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Justice Department’s credibility is on ‘life support’ as Bill Barr goes ‘rogue’: Ex-prosecutor

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On Tuesday, former federal prosecutor Harry Litman wrote a blistering op-ed that excoriated Attorney General William Barr for his Justice Department’s apparent political abuses of power.

“The withdrawal of all four career prosecutors handling the case against Roger Stone, in the wake of the Justice Department’s sentencing shift, underscores that Attorney General William P. Barr’s department has effectively gone rogue,” wrote Litman. “Resignation is the strongest possible protest that prosecutors can employ, within professional bounds, against improper conduct by their leadership. The president’s tweet and the department’s reduction of Stone’s sentencing were utterly rank and improper. The action runs counter not only to standard practice but also to the standard that the Justice Department is supposed to embody: the administration of justice without fear or favor.”

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The DOJ’s decision to overrule those prosecutors’ sentencing recommendations for Stone, Litman wrote, is unprecedented.

“Stone was convicted of serious crimes: lying to Congress and witness tampering,” wrote Litman. “His recommended sentence was by the book — literally. Federal prosecutors go by a manual from the U.S. Sentencing Guidelines Commission that lays out appropriate sentences for specific offenses. The seven- to nine-year sentence that prosecutors had sought was precisely what equal justice mandated. That’s far from the ‘miscarriage of justice’ that Trump called it in a tweet.”

“I have never experienced or even heard of a situation in which a career prosecutor had been ordered to withdraw a sentencing memorandum within the guidelines’ range,” wrote Litman. “The original filing in the Stone case came from two career federal prosecutors and two special assistant U.S. attorneys. This rebuke has to be maddening for them.”

“As a general matter, the Justice Department and the White House are supposed to communicate only in rare, well-defined instances and almost never about the results of individual cases,” continued Litman. “Such contact is a third rail. For those of us committed to the normal course of legal justice, it cuts into bone for the department to do the White House’s bidding in a case in which the president has a strong personal stake.”

“Amid this troubling trend, the prosecutors’ departures will ring the loudest alarm in the Justice Department and in Washington generally,” concluded Litman. “The department’s reputation for doing the right thing, already eroded by the abuses that have piled up since Barr became attorney general, is on life support. That is among the most odious achievements of the Trump presidency.”

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‘Empty the Pews’ chronicles the ‘nurtured insanity’ of a fundamentalist upbringing

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There is a great exodus taking place in Christian circles. Can it be called a loss of faith? I don’t think so. It is rather a loss of confidence in everything at once. Christianity has always been about “the Word,” but these days, words don’t seem to matter. They’ve lost their power to describe and convince in the face of horrible deeds, from climate-change denial to the persecution of trans people to the wholesale abandonment of Christ’s teachings in favor of abusive meanness. The hard-right white evangelical voter gave us Trump. The church sat silent as industrial oligarchs ruined the earth.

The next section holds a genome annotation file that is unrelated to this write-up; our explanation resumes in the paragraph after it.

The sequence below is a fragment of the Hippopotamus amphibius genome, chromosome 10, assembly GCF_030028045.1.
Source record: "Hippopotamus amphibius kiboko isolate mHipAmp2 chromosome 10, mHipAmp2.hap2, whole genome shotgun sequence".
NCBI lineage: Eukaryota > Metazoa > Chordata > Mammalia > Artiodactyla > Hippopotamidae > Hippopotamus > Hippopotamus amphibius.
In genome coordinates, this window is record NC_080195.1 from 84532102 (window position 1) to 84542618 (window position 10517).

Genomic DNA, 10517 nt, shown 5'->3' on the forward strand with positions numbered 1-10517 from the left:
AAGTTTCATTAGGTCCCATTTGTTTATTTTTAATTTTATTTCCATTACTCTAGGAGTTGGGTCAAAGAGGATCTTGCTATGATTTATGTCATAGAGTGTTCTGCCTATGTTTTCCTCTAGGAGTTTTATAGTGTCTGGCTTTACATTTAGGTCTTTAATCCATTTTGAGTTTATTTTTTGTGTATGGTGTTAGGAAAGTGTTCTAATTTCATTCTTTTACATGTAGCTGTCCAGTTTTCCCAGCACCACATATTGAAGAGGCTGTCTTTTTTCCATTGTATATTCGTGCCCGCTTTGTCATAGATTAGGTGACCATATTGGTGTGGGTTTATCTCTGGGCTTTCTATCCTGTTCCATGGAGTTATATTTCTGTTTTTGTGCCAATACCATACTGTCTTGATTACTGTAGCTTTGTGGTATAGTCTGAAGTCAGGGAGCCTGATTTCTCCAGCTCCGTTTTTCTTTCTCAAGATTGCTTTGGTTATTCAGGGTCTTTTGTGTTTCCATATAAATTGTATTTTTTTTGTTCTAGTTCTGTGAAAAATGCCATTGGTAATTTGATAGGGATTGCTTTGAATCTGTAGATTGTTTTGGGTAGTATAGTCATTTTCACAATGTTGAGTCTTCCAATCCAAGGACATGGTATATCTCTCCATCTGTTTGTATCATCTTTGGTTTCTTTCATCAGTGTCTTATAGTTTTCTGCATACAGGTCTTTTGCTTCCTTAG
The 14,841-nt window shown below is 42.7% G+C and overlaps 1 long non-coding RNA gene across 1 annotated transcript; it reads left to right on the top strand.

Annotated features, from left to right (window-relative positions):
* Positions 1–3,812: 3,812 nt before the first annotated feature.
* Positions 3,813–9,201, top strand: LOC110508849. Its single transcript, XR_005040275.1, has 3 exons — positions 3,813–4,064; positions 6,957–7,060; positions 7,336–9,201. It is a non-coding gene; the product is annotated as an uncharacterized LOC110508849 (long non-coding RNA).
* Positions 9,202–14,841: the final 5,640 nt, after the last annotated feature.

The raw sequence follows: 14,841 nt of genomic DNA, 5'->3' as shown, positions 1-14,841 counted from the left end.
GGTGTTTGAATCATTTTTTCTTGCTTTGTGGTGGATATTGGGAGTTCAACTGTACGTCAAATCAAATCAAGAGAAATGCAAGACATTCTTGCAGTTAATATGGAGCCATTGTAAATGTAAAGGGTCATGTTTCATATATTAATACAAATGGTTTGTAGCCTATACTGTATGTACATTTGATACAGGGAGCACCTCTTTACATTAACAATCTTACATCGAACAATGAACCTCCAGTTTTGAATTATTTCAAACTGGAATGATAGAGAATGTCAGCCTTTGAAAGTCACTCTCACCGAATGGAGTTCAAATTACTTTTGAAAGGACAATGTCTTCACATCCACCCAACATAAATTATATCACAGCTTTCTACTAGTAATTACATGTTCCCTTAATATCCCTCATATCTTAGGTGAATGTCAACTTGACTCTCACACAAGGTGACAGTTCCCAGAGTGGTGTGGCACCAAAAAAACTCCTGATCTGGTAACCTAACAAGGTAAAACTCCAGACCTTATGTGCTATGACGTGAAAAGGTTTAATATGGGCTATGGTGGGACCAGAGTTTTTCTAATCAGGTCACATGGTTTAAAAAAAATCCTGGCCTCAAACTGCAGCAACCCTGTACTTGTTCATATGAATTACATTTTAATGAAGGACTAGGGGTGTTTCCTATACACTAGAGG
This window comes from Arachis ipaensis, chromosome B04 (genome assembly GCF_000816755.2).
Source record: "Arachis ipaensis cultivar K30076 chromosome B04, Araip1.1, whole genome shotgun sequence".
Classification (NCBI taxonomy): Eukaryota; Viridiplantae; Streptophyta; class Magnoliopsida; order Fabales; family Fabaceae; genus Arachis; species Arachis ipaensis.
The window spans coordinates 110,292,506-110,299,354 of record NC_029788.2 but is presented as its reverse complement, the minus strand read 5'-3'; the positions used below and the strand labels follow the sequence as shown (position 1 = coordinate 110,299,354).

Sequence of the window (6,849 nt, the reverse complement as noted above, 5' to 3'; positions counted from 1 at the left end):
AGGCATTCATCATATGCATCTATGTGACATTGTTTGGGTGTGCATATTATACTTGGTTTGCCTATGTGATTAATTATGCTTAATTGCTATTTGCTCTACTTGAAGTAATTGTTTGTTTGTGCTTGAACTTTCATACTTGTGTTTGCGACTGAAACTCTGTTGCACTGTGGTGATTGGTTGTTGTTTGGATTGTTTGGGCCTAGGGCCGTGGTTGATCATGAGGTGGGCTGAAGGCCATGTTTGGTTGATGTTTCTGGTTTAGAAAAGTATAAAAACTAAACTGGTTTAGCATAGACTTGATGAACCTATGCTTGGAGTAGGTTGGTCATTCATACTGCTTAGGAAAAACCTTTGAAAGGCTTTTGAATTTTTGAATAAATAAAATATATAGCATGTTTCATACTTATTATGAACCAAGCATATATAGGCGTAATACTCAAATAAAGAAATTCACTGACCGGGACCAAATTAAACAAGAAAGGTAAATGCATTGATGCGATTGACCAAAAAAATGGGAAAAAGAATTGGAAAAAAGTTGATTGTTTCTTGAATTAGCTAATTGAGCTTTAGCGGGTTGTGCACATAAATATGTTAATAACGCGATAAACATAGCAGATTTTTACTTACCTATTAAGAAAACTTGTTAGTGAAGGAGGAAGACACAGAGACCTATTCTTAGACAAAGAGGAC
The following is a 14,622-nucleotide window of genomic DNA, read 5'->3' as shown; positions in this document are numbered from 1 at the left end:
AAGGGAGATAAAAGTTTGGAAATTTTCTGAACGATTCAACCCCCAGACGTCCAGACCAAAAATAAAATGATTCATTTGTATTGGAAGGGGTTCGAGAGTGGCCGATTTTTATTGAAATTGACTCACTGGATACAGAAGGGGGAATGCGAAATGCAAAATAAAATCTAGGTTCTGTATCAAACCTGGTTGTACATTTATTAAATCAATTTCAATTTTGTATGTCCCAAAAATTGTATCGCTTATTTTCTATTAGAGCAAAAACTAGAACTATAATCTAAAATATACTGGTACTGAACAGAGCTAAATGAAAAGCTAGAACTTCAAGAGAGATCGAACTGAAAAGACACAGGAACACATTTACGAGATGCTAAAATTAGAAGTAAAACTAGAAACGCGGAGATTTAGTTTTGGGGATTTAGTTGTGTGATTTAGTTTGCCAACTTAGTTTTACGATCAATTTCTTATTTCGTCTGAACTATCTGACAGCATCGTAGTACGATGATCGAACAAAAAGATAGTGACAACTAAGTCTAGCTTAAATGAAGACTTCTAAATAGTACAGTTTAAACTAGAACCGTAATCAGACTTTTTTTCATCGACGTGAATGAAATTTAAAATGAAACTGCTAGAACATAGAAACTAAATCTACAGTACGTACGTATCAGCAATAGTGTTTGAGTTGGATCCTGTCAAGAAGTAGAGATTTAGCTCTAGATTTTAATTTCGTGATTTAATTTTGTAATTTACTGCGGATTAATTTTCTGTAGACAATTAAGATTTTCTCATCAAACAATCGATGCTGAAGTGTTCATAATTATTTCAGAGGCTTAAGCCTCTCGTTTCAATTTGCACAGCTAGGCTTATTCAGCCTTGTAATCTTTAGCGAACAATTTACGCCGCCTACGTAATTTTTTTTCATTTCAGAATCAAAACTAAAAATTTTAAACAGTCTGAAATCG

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‘Impeach him again!’ Assange sets off bombshells with Trump pardon claim

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WikiLeaks founder Julian Assange claims President Donald Trump dangled a pardon through a Republican lawmaker if he agreed to cover up Russia's involvement in 2016 election hacking.

Assange's lawyer Edward Fitzgerald told a London court Wednesday that former Rep. Dana Rohrabacher had passed along the offer in exchange for testimony that Russia had nothing to do with DNC leaks -- and the allegation shocked legal experts and other social media users.

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Religious leaders need ‘Empty the Pews’ — which chronicles the darker side of the ‘Nones’ phenomenon

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Empty the PewsEdited by Lauren O’Neal and Chrissy StroopEpiphany Publishing (November, 2019)

In 2020, the rise of the so-called religious “Nones”—those who claim no religious affiliation—has evolved from a story of interest to a small niche of readers into an entire genre on the religion beat. While the term None has some usefulness as a blanket descriptor, we are beginning to understand that most individual stories about religious disaffiliation are far more complicated than just checking “none of the above” on a survey. Stories about the decline in Gen Z, Millennial and Gen X believers are a regular feature in secular news—Religion News Service even publishes an entire column dedicated to statistical data on Nones, compiled by the sociologist Ryan Burge—and a growing number of books exploring the narrative stories of Nones have appeared in recent years, including a book of my own.

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